Naturally Don wants nothing to do with his son Pete. As many fathers do, he fears the upcoming generation. He recognizes the power that his son holds. He fears that Pete desires to take his job away and fears that Pete might actually succeed. “There’s a kid who comes by my office everyday and looks where he’s going to put his plants” (Don, “Smoke Gets in Your Eyes”). There is often a healthy competition between fathers and sons.
Then there is the prodigal daughter, Peggy Olson. She is a young, female Don. “When she gets pregnant by the sleazy mid-level executive Peter Campbell after her very first day at work, Don becomes a kind of mentor” (Tyree 33). Tyree uses the term “mentor”, while I use father. We both mean the same thing. Like Pete, Peggy aspires to be like her father Don. She, however, does not push like Pete does. She does not scheme to hurt Don in order to surpass him. She respectfully takes in all of his life lessons and embodies them. Being a female there is no Oedipal complex. She is also able to connect to Don on a very special level. They both have terrible secrets. Don even helps Peggy deal with her secret. This brings me to “The Wheel”, when Peggy’s secret is “born”.
By “The Wheel” the family roles for everyone have changed greatly. By the end of the first season Don no longer has a mistress. Don has left Midge and his short relationship with Rachel Menkin has ended. Don seems to have grown more accustomed to being a father in all aspects of his life. His father/ daughter relationship with Peggy starts to head down a new direction with the birth of her child. Hostilities with Pete have slowly started to die down. Things oddly sizzled after Pete revealed to Mr. Cooper that Don hid his past as Dick Whitman. Though Don attempts to hurt Pete by appointing Peggy as a copywriter in the episode, the episode itself serves as a gate way into the second season where Don and Pete’s relationship begins to change. In the second season Don even compliments Pete on his work and acknowledges that he does a decent job. This of course means the world to Pete. Nothing feels quite as reassuring as a pat on the back from the old man. That said, there will always be the competition, and Don never truly does trust Pete.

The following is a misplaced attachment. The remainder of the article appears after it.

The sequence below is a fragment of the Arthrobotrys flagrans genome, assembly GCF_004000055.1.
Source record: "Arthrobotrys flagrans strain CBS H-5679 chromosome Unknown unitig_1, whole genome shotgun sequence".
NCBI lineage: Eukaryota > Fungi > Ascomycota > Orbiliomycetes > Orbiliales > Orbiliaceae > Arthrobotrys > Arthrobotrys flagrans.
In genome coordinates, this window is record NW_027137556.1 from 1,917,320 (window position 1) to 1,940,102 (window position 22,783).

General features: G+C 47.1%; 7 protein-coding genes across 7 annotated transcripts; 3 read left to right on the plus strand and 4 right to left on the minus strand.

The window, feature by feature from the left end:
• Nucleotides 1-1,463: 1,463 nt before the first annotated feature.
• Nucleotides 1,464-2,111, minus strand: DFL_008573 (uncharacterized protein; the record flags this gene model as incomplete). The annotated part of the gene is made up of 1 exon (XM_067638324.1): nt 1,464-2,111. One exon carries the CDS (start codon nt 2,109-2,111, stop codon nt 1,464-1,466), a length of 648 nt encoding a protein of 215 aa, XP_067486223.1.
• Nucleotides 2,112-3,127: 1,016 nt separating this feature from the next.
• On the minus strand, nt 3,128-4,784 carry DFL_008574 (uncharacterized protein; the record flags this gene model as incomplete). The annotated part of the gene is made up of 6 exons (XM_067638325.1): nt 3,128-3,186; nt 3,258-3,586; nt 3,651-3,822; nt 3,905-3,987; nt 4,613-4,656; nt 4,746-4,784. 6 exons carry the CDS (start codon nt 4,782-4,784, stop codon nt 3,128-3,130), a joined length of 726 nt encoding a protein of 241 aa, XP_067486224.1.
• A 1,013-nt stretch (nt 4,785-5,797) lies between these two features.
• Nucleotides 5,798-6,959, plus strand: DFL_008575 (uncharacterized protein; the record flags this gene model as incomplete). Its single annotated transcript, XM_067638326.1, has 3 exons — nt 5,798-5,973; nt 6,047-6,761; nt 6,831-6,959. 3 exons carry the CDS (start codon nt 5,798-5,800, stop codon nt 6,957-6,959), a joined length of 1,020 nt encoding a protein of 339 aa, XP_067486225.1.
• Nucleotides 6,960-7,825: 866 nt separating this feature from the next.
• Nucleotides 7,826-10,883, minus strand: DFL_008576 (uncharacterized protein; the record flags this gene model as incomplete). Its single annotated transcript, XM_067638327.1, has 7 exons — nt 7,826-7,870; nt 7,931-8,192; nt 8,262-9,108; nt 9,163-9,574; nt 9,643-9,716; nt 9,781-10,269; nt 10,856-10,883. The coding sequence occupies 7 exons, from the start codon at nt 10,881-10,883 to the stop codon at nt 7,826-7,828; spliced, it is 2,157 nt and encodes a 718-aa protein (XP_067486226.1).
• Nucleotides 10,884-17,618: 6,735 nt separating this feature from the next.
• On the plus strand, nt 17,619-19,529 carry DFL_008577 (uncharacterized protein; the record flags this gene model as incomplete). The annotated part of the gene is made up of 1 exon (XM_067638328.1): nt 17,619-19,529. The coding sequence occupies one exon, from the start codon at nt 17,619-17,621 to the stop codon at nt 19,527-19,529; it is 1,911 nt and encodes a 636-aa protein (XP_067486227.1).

There is one particular scene in “The Wheel” where Don’s feelings for his family, nuclear and otherwise are made clear. I refer to the scene where Don reveals his pitch for the “Kodak Carousel”. It is a simply beautiful scene. Don has personalized his pitch. He uses the device to pitch the concept of nostalgia. Watching past events over and over again. Around and around they go. He uses images of his family in the pitch, and he cries. It is clear now that family is no longer a fake ideal to Don. It is a necessity. This episode is also where Don’s fatherly side and his childish side finally meet each other. At the end of the episode the childlike qualities of Dick Whitman surface once again. Fatherly Don has a childish Dick like fantasy about returning home to his family, only to be crushed when he realize that they have already left for their vacation.
The family roles play a very important part in Mad Men. Sterling Cooper is essentially a giant family. A lot of the family looks to Don as their father. They all have their own families outside of work as well. Don has his beautiful wife and kids. Throughout the first season, family roles do shift, but they remain there nonetheless. On the surface, Mad Men’s primary theme is the corruption of big business in the mid nineteen-hundreds, but I argue that the true theme is the family one acquires during life. How one juggles all the different family members they accumulate during their travels, and how one learns to accept everyone in their families -even the Petes.
Joseph Riedel was born and raised in New York. Not only is he a writer, but he has obtained a black belt in Tae Kwon Do and has developed an extensive resume in musical theatre. Three years ago Riedel moved to Chicago, IL where he began his career as a writer. Though focusing on mostly narrative television writing, Riedel also has his hand in film and journalism. He currently studies at Columbia College Chicago.